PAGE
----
Global WarmingHumor

Groundhog Day (with the Climate)

OK, I know, Groundhog Day was yesterday. But this is an excellent post by Joe Romm of Climate Progress that I just had to repost. The post, basically, is on how “We’re Stuck in a Bad Movie, Where It’s Always the Hottest Decade on Record,” as the title states. Check it out:

Somewhere on a Hollywood movie set for Groundhog Day, Part 2: Bill Murray wakes up to find he’s just lived through the hottest decade on record, just as he did in the 1990s, just as he did in the 1980s. And he keeps waking up in the hottest decade on record, until he gains the kind of maturity and wisdom that can only come from doing the same damn thing over and over and over again with no change in the result. Ah, if only life were like a movie.

Somewhere in PA: Punxsutawney Phil saw the shadow of unrestricted fossil-fuel pollution from Homo “sapiens” sapiens today. That means global warming for another six thousand weeks — and then some (see NOAA: Climate change “largely irreversible for 1000 years,” with permanent Dust Bowls in Southwest and around the globe).

If we keep listening to the siren song of delay, delay, delay from the anti-science, pro-pollution crowd and their enablers, then eventually people aren’t going to go through this elaborate charade of wondering whether some large rodent in Pennsylvania can predict the weather — the forecast will always be the same, “bloody hot”:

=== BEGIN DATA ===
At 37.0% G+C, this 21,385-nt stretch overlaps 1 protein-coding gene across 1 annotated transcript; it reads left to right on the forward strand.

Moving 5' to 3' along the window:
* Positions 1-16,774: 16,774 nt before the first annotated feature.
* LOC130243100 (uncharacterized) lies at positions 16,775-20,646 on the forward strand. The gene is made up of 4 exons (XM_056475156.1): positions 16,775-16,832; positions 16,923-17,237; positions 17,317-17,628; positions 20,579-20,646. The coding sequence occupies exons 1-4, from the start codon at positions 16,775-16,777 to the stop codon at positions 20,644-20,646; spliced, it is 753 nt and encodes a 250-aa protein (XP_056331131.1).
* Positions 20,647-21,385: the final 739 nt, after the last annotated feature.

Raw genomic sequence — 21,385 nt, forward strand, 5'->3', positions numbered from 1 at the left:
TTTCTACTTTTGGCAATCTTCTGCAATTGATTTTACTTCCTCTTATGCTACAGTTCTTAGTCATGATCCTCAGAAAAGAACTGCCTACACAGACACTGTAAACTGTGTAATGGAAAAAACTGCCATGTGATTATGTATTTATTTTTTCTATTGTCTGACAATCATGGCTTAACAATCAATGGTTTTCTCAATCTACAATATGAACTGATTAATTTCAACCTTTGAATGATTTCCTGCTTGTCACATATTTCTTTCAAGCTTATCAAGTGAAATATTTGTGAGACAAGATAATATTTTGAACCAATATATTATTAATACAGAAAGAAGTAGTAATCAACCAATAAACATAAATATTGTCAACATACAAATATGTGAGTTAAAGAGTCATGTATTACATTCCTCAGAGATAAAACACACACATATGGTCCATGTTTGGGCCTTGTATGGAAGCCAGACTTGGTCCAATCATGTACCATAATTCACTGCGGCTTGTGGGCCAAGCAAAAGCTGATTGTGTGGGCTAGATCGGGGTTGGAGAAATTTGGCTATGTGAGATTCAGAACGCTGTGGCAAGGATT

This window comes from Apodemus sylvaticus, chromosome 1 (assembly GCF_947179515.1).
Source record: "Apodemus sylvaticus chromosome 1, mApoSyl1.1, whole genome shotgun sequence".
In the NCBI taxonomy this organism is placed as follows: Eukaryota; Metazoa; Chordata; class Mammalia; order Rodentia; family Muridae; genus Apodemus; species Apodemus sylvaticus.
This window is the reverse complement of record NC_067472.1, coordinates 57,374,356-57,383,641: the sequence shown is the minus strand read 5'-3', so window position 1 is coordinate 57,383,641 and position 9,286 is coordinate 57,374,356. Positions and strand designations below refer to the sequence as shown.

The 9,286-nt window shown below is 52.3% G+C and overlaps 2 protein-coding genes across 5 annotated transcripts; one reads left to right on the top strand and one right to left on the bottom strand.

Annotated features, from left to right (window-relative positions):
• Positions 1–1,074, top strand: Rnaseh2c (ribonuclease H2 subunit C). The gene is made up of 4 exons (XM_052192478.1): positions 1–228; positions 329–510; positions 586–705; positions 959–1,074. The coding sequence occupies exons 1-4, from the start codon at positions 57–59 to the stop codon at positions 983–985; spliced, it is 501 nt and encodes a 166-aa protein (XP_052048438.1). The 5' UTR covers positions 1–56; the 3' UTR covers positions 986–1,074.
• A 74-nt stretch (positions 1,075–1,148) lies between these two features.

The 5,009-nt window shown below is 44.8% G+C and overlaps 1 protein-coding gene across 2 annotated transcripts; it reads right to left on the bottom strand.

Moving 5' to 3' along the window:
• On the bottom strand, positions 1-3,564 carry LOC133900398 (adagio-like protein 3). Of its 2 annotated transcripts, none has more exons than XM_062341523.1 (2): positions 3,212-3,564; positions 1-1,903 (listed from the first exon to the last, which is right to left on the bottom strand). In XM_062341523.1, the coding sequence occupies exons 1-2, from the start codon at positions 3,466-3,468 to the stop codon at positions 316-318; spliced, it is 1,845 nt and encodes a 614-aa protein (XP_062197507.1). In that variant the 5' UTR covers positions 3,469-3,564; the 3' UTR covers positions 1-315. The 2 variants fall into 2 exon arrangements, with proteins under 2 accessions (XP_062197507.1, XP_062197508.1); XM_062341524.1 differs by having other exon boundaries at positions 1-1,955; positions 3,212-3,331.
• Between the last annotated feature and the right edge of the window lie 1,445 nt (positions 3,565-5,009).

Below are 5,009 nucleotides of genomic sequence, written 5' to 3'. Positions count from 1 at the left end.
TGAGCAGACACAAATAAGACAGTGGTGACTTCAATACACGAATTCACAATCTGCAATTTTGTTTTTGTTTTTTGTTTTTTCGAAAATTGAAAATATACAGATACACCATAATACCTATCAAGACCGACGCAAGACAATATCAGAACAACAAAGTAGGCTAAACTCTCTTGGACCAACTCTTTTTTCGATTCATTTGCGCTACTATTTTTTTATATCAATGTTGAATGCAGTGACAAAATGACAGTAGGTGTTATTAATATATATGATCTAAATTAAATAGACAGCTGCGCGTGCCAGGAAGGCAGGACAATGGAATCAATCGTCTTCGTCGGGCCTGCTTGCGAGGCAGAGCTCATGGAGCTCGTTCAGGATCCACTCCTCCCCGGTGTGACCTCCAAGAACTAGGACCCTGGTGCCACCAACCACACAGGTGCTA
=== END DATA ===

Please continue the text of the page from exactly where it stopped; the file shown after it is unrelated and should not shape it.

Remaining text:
And, as noted, those scientific projections are simply business-as-usual warming.

Projections of global warming relative to pre-industrial for the A1FI emissions scenario” — the one we’re currently on. “Dark shading shows the mean ±1 s.d. [standard deviation] for the tunings to 19 AR4 GCMs [IPCC Fourth Assessment General Circulation Models] and the light shading shows the change in the uncertainty range when … climate-carbon-cycle feedbacks … are included.”

Under the plausible worst-case scenario of high emissions, high carbon-cycle feedbacks, marmota monax and homo “sapiens” experience much worse by mid-century (see UK Met Office: Catastrophic climate change, 13-18°F over most of U.S. and 27°F in the Arctic, could happen in 50 years, but “we do have time to stop it if we cut greenhouse gas emissions soon”):


If we get anywhere near that outcome, I seriously doubt anybody is going to care about what Punxsutawney Phil thinks about whether it’s going to be an early spring or not.

[And yes, I thought the original Groundhog Day was a great movie, but then, it had a happy ending….]

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